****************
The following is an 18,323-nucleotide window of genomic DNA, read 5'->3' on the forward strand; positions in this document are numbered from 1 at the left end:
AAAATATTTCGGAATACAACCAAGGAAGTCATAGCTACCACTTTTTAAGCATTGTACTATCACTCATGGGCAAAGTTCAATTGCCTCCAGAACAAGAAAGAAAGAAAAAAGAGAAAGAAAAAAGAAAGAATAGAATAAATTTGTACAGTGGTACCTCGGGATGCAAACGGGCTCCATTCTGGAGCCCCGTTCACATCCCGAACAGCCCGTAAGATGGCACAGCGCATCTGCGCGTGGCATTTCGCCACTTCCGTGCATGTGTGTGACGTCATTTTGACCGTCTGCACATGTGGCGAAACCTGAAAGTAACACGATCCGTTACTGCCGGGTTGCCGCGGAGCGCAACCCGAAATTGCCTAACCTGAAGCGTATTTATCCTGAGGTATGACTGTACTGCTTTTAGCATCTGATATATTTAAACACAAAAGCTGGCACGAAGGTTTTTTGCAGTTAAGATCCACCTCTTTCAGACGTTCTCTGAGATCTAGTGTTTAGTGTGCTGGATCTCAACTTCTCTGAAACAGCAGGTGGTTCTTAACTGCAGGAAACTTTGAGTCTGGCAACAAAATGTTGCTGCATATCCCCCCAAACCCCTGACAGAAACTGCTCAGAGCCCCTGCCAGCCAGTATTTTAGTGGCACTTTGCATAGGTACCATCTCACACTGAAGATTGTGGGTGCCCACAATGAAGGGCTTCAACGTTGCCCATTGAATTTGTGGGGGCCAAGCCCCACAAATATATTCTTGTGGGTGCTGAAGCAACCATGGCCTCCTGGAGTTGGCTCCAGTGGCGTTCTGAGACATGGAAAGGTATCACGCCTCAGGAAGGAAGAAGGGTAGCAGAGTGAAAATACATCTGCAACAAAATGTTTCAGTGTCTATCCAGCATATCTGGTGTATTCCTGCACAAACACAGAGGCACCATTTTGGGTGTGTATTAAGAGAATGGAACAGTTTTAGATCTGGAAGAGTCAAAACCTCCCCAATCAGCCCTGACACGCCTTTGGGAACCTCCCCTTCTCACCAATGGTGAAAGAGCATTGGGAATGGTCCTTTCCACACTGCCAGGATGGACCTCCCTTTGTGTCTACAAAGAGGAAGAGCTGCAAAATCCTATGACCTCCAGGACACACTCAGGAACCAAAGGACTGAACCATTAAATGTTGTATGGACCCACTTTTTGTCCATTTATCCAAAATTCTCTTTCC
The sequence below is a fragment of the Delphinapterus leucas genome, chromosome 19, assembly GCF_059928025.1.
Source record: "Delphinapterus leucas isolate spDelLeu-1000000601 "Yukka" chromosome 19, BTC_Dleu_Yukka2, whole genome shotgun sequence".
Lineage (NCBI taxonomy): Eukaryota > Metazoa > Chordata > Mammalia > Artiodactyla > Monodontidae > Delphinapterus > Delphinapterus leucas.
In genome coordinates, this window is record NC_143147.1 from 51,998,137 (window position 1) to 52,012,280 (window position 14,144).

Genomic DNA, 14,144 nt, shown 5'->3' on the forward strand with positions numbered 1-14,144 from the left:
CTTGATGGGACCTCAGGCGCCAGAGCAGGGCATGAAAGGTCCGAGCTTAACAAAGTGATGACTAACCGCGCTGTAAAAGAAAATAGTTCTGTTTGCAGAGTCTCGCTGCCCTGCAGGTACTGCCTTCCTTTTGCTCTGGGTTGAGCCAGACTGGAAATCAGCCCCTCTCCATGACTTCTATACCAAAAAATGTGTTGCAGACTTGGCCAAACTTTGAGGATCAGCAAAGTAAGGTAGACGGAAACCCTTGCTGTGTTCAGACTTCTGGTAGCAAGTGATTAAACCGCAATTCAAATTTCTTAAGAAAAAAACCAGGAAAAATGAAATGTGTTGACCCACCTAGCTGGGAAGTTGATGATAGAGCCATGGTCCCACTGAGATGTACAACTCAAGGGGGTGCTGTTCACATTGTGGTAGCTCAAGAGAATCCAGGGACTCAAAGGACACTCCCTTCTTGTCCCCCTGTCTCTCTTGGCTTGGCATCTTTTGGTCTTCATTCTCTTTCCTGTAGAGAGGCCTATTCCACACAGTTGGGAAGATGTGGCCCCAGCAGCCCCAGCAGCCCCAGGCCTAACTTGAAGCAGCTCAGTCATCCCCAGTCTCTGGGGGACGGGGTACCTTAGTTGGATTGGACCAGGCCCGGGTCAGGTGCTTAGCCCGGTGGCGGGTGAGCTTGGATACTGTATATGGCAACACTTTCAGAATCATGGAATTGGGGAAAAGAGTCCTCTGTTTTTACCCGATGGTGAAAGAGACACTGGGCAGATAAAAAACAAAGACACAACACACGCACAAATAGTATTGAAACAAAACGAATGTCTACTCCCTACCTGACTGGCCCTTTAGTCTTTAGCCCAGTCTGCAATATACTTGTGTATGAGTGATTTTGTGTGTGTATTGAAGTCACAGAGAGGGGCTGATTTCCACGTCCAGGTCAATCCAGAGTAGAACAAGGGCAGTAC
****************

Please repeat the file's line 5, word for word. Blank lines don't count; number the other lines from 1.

Lineage (NCBI taxonomy): Eukaryota > Metazoa > Chordata > Mammalia > Artiodactyla > Monodontidae > Delphinapterus > Delphinapterus leucas.